But how about my list at the start of this post? Don't we take each of those things as the same kind of evidence of God's favor that the disciples took riches to be? What if we examine each one of those statements in light of the whole of scripture? Does scripture support my list "as-is", or does it require a bit of modification?
I believe it requires quite a bit of modification. Jesus gave us His own list, after all, and this is what it said about who was really eligible to be seen as a national of the Kingdom of Heaven:
"Blessed are the poor in spirit, for theirs is the kingdom of heaven.
Blessed are those who mourn, for they shall be comforted.
Blessed are the gentle, for they shall inherit the earth.
Blessed are those who hunger and thirst for righteousness, for they shall be satisfied.
Blessed are the merciful, for they shall receive mercy.
Blessed are the pure in heart, for they shall see God.
Blessed are the peacemakers, for they shall be called sons of God.
Blessed are those who have been persecuted for the sake of righteousness, for theirs is the kingdom of heaven.
Blessed are you when people insult you and persecute you, and falsely say all kinds of evil against you because of Me. Rejoice and be glad, for your reward in heaven is great; for in the same way they persecuted the prophets who were before you. "
And I think that all goes back to the same statement that He made to the disciples about who could be saved, if not a rich man. Who can be saved, if not the man and woman who have achieved a Godly, happy marriage? Who can be saved, if not the man and woman who have raised great kids? Who can be saved, if not the man and woman who are stewarding their money and resources wisely? Are these not all obvious evidences of God's blessing and pleasure with a man and a woman?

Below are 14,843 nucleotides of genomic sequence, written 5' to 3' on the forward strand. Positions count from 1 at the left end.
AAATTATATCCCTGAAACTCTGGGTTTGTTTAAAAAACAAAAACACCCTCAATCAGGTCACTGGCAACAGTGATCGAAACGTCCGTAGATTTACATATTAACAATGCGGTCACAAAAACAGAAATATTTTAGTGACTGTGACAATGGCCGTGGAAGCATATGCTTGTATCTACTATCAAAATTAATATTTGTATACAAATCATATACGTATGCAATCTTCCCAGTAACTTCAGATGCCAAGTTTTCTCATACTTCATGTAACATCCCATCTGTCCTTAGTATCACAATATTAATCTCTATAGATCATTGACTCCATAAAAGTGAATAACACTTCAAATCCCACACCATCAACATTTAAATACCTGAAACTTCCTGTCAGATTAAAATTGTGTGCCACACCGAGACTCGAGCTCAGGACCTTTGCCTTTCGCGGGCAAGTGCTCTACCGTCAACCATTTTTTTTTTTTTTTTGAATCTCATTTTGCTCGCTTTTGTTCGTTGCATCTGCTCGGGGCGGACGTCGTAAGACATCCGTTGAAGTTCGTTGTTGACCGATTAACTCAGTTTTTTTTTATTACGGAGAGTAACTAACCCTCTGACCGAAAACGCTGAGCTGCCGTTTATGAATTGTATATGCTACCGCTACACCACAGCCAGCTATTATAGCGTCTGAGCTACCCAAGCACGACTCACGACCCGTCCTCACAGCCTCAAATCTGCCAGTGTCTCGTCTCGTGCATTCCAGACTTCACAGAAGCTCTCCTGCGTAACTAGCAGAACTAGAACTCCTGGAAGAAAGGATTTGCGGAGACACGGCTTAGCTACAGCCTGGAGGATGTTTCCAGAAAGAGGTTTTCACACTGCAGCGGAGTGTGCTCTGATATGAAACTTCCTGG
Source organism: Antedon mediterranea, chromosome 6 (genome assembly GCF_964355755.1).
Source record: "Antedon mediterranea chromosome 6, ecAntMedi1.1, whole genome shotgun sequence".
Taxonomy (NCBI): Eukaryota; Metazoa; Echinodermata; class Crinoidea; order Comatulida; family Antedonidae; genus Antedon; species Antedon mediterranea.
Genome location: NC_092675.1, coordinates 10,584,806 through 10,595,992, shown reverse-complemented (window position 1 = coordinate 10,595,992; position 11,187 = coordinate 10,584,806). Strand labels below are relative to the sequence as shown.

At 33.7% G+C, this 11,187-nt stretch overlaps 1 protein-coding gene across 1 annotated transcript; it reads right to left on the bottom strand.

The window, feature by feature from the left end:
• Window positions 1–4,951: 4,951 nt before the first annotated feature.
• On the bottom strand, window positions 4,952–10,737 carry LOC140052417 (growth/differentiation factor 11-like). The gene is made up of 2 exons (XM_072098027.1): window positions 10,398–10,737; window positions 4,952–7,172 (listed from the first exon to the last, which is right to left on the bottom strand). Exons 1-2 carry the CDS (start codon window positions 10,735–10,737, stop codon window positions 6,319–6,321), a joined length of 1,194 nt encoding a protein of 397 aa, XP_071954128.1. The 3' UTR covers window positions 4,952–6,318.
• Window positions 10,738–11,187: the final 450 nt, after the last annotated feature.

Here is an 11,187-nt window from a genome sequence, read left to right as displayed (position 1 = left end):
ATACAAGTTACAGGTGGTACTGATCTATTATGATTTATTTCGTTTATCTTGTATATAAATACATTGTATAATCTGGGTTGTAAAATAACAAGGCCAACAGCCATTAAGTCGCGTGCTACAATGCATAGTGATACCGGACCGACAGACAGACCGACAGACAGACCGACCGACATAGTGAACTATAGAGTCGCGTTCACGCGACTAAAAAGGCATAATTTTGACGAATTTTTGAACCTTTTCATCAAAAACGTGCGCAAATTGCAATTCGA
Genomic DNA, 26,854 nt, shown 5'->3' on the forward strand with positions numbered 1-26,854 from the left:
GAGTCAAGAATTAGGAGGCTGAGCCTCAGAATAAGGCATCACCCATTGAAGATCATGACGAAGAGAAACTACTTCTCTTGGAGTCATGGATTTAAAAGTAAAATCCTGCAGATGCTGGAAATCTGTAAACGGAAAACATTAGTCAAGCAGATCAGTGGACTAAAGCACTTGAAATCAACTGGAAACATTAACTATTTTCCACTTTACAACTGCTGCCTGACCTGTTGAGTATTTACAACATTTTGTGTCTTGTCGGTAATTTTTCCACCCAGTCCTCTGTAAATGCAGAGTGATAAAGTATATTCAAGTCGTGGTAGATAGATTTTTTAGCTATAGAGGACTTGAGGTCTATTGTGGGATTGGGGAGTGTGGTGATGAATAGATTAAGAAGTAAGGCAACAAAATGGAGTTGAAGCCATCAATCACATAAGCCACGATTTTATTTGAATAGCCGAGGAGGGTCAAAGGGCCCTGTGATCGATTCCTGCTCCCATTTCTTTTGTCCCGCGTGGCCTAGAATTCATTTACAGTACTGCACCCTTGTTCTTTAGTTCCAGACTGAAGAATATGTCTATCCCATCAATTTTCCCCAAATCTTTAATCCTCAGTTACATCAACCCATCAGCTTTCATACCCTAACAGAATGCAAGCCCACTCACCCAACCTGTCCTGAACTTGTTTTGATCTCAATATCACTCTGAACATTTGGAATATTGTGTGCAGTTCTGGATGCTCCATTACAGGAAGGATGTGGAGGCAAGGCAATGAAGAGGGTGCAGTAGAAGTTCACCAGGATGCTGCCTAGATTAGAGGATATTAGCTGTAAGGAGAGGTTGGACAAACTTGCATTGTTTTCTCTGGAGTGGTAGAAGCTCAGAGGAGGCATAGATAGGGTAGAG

No. It is harder for a camel to go through the eye of a needle than for a rich man to enter the Kingdom of Heaven.
Then who can be saved?
No one. Unless God intervenes.
But blessed are you who know you are impoverished and that only God's intervention can save you.
Leave everything you have, and go and follow Him.
"And I say unto you that, as much as you have left for my sake, you shall receive many times as much, and shall inherit eternal life."
So, what's my point?
It is this: We are as guilty of idolatry when we make our marriage or kids or career or home or "good stewardship" or "effective ministry" or even "godly life" our goal as we are when we make riches our goal. Our goal is simple: Jesus. We need to chase a relationship with Him, and pleasing Him, the way we chased our spouse (or the way they chased us) when we met and fell in love. We need to dedicate ourselves to a life with Him the way our Evangelical culture calls us to dedicate ourselves to all those things I listed that "God wants us to" be and do. And we need to realize, as we learn in our marriages and other intimate relationships, that relationship is all about time and communication and attention to one another. We cultivate passion by listening and responding, and by spending our time on doing that over and over and over. (And ask yourself: where does God rank in the list of the places I give my time and attention?)